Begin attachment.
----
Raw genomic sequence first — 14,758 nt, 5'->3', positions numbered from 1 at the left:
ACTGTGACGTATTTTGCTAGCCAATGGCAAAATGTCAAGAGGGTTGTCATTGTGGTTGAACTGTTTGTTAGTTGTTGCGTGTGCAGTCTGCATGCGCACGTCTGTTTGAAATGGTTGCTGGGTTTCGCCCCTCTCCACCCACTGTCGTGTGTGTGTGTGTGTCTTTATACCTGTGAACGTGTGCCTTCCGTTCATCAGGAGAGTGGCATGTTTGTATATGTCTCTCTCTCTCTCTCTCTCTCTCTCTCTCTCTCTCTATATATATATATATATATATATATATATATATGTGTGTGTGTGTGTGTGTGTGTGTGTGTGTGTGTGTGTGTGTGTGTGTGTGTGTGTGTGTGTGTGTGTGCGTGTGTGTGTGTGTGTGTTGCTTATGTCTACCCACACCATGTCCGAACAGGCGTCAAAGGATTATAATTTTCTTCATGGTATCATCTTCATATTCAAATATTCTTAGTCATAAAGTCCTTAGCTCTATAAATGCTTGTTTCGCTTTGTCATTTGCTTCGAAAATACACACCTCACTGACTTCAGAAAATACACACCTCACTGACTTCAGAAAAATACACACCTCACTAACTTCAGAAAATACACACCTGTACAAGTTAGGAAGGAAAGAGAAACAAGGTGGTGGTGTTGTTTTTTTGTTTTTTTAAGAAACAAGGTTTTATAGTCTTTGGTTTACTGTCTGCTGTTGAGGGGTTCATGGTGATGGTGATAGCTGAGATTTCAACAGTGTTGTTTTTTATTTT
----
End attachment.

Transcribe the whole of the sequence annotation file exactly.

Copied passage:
Raw genomic sequence first — 14,758 nt, 5'->3', positions numbered from 1 at the left:
ACTGTGACGTATTTTGCTAGCCAATGGCAAAATGTCAAGAGGGTTGTCATTGTGGTTGAACTGTTTGTTAGTTGTTGCGTGTGCAGTCTGCATGCGCACGTCTGTTTGAAATGGTTGCTGGGTTTCGCCCCTCTCCACCCACTGTCGTGTGTGTGTGTGTGTCTTTATACCTGTGAACGTGTGCCTTCCGTTCATCAGGAGAGTGGCATGTTTGTATATGTCTCTCTCTCTCTCTCTCTCTCTCTCTCTCTCTCTCTATATATATATATATATATATATATATATATATGTGTGTGTGTGTGTGTGTGTGTGTGTGTGTGTGTGTGTGTGTGTGTGTGTGTGTGTGTGTGTGTGTGTGCGTGTGTGTGTGTGTGTGTTGCTTATGTCTACCCACACCATGTCCGAACAGGCGTCAAAGGATTATAATTTTCTTCATGGTATCATCTTCATATTCAAATATTCTTAGTCATAAAGTCCTTAGCTCTATAAATGCTTGTTTCGCTTTGTCATTTGCTTCGAAAATACACACCTCACTGACTTCAGAAAATACACACCTCACTGACTTCAGAAAAATACACACCTCACTAACTTCAGAAAATACACACCTGTACAAGTTAGGAAGGAAAGAGAAACAAGGTGGTGGTGTTGTTTTTTTGTTTTTTTAAGAAACAAGGTTTTATAGTCTTTGGTTTACTGTCTGCTGTTGAGGGGTTCATGGTGATGGTGATAGCTGAGATTTCAACAGTGTTGTTTTTTATTTT